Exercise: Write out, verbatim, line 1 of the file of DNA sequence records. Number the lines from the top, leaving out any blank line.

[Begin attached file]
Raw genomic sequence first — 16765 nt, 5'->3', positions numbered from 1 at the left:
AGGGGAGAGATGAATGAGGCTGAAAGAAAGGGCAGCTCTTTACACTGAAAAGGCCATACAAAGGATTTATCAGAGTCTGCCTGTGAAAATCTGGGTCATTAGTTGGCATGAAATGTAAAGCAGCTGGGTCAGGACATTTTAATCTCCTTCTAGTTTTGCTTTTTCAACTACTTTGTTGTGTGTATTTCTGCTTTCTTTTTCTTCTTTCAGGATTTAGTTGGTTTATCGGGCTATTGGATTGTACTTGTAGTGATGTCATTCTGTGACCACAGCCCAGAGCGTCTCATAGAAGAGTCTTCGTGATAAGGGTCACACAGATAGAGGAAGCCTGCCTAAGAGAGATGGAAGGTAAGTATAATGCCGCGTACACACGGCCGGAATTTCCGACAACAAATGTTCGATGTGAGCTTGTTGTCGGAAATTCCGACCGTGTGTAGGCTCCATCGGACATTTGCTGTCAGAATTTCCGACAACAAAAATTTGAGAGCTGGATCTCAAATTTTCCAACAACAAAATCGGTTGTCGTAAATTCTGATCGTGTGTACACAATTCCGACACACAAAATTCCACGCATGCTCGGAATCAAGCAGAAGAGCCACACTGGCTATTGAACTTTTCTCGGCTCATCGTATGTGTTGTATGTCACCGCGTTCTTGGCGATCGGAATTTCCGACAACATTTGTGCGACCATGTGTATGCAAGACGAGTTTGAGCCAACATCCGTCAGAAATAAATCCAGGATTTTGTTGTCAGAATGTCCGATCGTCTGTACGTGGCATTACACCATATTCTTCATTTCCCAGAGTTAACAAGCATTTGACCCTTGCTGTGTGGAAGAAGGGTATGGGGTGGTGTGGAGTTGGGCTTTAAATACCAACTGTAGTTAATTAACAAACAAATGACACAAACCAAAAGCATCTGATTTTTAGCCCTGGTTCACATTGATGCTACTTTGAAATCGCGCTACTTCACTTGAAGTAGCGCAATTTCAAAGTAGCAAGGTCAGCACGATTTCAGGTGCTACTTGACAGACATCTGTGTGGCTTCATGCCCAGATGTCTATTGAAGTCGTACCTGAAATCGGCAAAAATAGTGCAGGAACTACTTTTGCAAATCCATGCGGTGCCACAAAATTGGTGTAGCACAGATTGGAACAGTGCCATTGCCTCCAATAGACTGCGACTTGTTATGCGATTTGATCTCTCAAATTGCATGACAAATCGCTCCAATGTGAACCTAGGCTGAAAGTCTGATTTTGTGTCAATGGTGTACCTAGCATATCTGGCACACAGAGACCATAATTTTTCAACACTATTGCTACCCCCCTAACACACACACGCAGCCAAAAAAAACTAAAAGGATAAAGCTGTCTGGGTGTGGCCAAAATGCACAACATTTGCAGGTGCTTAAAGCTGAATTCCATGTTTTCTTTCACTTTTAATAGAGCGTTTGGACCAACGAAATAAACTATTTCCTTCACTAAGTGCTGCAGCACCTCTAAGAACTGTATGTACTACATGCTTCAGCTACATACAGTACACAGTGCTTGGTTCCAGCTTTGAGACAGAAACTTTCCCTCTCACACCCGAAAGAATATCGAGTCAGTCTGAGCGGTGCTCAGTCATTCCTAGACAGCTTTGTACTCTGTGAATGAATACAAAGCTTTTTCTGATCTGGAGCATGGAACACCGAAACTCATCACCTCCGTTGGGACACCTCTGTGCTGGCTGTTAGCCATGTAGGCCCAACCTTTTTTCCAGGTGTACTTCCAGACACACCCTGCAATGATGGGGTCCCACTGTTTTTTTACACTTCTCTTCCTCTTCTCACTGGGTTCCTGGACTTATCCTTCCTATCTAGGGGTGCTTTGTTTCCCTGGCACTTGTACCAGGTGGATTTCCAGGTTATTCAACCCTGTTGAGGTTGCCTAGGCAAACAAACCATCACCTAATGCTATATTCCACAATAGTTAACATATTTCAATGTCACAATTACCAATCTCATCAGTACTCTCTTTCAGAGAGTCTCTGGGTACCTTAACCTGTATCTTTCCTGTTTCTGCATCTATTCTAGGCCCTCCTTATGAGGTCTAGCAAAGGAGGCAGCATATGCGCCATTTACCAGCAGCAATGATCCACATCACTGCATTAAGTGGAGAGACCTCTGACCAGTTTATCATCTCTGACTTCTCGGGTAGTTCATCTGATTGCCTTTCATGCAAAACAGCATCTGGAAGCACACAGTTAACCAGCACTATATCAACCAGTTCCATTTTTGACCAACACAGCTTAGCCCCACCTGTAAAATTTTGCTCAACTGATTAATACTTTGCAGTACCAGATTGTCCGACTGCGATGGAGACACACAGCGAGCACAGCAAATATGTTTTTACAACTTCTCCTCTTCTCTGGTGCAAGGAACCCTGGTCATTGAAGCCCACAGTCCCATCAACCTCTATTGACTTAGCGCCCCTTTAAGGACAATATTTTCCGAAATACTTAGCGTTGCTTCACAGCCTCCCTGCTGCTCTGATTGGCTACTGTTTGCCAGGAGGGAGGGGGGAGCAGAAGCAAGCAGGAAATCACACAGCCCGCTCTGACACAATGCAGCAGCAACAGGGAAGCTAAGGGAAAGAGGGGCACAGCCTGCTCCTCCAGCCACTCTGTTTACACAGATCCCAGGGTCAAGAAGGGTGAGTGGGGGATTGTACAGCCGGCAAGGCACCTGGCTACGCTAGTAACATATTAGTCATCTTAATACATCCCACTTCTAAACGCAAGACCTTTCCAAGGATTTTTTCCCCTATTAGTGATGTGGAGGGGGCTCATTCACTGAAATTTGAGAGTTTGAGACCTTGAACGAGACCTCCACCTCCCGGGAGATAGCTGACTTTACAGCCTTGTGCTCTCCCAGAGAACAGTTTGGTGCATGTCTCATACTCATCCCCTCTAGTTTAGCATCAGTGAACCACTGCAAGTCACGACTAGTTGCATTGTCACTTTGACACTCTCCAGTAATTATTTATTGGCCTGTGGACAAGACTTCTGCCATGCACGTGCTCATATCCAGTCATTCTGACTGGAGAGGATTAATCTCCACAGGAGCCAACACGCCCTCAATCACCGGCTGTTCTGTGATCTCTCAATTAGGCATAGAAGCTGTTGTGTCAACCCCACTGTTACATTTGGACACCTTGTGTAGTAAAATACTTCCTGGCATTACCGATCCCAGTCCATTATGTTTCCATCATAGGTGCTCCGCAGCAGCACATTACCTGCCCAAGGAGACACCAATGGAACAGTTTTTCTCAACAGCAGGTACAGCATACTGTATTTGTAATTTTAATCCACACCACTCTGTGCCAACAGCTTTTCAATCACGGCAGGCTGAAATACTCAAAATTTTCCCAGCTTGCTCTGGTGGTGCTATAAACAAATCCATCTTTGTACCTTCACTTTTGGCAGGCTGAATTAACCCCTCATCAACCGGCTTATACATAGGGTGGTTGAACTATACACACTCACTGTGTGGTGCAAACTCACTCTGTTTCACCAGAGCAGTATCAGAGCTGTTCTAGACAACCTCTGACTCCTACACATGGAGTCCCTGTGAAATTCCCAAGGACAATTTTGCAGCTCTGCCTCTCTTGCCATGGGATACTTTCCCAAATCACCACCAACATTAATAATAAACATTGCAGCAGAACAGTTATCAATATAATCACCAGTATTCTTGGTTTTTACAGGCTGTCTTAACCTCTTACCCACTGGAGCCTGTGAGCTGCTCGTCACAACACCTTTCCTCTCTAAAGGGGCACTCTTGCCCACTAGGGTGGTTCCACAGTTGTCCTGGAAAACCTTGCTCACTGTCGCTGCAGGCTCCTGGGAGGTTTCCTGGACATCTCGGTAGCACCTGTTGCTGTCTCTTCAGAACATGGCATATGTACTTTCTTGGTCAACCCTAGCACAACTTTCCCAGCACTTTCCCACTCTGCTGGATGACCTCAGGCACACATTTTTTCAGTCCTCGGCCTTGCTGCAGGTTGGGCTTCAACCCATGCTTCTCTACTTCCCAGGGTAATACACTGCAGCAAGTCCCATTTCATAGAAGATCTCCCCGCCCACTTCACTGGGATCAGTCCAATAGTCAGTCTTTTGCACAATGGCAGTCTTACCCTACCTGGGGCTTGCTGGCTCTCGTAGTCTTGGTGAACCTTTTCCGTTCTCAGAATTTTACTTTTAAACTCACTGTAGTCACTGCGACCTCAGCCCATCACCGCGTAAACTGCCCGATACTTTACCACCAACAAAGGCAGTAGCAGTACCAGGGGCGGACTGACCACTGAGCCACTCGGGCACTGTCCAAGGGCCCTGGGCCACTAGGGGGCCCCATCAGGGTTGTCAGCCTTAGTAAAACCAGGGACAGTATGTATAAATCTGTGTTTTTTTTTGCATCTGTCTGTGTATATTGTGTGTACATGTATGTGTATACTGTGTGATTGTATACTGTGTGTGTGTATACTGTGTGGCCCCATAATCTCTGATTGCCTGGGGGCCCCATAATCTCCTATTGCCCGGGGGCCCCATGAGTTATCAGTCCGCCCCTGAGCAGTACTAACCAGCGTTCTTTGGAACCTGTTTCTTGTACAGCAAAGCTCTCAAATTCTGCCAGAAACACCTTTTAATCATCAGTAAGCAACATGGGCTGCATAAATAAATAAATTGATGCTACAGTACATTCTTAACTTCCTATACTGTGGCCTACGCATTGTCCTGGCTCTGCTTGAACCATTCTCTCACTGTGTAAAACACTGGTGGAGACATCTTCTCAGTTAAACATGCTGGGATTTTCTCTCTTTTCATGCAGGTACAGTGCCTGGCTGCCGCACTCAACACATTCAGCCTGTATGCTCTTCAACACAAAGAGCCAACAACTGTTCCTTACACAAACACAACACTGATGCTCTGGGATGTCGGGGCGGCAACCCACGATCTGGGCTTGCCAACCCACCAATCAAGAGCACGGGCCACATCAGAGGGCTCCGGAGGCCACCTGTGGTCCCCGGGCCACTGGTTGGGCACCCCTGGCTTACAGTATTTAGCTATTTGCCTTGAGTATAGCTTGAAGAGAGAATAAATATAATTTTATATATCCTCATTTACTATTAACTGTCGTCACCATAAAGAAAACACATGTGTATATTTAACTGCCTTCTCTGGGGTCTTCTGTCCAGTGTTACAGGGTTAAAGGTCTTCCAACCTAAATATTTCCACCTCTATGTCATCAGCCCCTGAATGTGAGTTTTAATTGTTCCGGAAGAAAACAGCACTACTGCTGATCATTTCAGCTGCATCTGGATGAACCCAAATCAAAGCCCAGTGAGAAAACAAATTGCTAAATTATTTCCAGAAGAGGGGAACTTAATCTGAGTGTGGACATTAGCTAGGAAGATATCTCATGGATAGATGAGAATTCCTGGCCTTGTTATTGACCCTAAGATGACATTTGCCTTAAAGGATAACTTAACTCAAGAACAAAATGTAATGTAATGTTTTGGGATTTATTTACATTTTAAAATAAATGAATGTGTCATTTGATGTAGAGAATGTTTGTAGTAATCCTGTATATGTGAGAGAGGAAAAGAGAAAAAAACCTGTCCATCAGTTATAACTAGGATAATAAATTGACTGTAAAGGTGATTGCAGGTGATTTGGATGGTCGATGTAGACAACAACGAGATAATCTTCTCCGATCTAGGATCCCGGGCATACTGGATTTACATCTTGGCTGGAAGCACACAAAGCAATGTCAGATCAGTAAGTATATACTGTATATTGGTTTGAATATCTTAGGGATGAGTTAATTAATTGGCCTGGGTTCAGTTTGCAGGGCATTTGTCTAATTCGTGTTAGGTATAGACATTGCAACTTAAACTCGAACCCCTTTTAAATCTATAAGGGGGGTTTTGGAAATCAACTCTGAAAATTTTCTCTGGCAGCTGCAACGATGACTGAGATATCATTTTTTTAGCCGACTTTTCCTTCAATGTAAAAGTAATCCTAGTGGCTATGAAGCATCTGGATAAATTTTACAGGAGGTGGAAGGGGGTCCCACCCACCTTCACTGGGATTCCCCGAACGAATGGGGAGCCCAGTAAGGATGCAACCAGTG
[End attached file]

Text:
Raw genomic sequence first — 16765 nt, 5'->3', positions numbered from 1 at the left: